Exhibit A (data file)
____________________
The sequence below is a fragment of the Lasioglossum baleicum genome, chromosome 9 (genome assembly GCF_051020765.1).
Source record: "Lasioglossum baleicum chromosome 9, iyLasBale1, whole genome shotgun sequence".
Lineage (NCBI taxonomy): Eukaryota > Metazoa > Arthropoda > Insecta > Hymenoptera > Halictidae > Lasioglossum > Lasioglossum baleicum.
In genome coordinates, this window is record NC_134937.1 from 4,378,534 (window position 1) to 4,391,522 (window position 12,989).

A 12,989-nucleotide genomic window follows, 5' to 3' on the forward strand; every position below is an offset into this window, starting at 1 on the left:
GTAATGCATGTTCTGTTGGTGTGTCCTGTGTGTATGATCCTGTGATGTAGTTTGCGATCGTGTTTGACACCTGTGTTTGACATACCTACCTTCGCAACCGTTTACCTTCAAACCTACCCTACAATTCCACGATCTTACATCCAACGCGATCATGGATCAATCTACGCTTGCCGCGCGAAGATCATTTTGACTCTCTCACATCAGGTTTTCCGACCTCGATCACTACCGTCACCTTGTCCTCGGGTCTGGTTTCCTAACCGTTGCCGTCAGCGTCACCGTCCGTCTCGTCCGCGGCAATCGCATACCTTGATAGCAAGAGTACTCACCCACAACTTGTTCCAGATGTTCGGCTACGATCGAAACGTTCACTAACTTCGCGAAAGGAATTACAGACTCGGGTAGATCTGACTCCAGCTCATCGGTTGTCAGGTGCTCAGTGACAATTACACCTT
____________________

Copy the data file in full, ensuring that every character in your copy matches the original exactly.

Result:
The sequence below is a fragment of the Lasioglossum baleicum genome, chromosome 9 (genome assembly GCF_051020765.1).
Source record: "Lasioglossum baleicum chromosome 9, iyLasBale1, whole genome shotgun sequence".
Lineage (NCBI taxonomy): Eukaryota > Metazoa > Arthropoda > Insecta > Hymenoptera > Halictidae > Lasioglossum > Lasioglossum baleicum.
In genome coordinates, this window is record NC_134937.1 from 4,378,534 (window position 1) to 4,391,522 (window position 12,989).

A 12,989-nucleotide genomic window follows, 5' to 3' on the forward strand; every position below is an offset into this window, starting at 1 on the left:
GTAATGCATGTTCTGTTGGTGTGTCCTGTGTGTATGATCCTGTGATGTAGTTTGCGATCGTGTTTGACACCTGTGTTTGACATACCTACCTTCGCAACCGTTTACCTTCAAACCTACCCTACAATTCCACGATCTTACATCCAACGCGATCATGGATCAATCTACGCTTGCCGCGCGAAGATCATTTTGACTCTCTCACATCAGGTTTTCCGACCTCGATCACTACCGTCACCTTGTCCTCGGGTCTGGTTTCCTAACCGTTGCCGTCAGCGTCACCGTCCGTCTCGTCCGCGGCAATCGCATACCTTGATAGCAAGAGTACTCACCCACAACTTGTTCCAGATGTTCGGCTACGATCGAAACGTTCACTAACTTCGCGAAAGGAATTACAGACTCGGGTAGATCTGACTCCAGCTCATCGGTTGTCAGGTGCTCAGTGACAATTACACCTT